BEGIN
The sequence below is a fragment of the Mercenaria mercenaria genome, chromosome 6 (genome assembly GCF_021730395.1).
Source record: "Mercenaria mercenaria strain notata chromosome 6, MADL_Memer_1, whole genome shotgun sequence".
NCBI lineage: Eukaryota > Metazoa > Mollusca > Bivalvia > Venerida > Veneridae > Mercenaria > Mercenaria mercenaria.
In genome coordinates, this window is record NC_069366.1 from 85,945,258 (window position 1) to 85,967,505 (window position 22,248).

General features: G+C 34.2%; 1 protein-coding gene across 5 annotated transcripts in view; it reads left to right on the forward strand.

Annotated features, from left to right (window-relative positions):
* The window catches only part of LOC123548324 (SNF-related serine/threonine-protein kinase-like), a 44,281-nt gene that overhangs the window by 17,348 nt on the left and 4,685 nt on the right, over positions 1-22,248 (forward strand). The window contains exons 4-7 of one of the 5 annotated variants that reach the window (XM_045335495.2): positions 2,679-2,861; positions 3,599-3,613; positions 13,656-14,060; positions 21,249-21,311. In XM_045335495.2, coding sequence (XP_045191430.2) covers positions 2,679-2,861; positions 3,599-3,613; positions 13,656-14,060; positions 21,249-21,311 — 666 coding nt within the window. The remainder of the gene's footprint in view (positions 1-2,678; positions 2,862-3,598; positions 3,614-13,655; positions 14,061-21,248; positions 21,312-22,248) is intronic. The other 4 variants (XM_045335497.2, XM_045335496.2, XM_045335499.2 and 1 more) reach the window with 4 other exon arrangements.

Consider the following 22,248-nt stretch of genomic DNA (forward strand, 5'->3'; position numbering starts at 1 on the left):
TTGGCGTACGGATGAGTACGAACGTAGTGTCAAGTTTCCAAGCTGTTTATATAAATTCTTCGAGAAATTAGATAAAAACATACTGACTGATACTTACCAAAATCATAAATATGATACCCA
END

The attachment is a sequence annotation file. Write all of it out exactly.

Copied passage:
The sequence below is a fragment of the Mercenaria mercenaria genome, chromosome 6 (genome assembly GCF_021730395.1).
Source record: "Mercenaria mercenaria strain notata chromosome 6, MADL_Memer_1, whole genome shotgun sequence".
NCBI lineage: Eukaryota > Metazoa > Mollusca > Bivalvia > Venerida > Veneridae > Mercenaria > Mercenaria mercenaria.
In genome coordinates, this window is record NC_069366.1 from 85,945,258 (window position 1) to 85,967,505 (window position 22,248).

General features: G+C 34.2%; 1 protein-coding gene across 5 annotated transcripts in view; it reads left to right on the forward strand.

Annotated features, from left to right (window-relative positions):
* The window catches only part of LOC123548324 (SNF-related serine/threonine-protein kinase-like), a 44,281-nt gene that overhangs the window by 17,348 nt on the left and 4,685 nt on the right, over positions 1-22,248 (forward strand). The window contains exons 4-7 of one of the 5 annotated variants that reach the window (XM_045335495.2): positions 2,679-2,861; positions 3,599-3,613; positions 13,656-14,060; positions 21,249-21,311. In XM_045335495.2, coding sequence (XP_045191430.2) covers positions 2,679-2,861; positions 3,599-3,613; positions 13,656-14,060; positions 21,249-21,311 — 666 coding nt within the window. The remainder of the gene's footprint in view (positions 1-2,678; positions 2,862-3,598; positions 3,614-13,655; positions 14,061-21,248; positions 21,312-22,248) is intronic. The other 4 variants (XM_045335497.2, XM_045335496.2, XM_045335499.2 and 1 more) reach the window with 4 other exon arrangements.

Consider the following 22,248-nt stretch of genomic DNA (forward strand, 5'->3'; position numbering starts at 1 on the left):
TTGGCGTACGGATGAGTACGAACGTAGTGTCAAGTTTCCAAGCTGTTTATATAAATTCTTCGAGAAATTAGATAAAAACATACTGACTGATACTTACCAAAATCATAAATATGATACCCA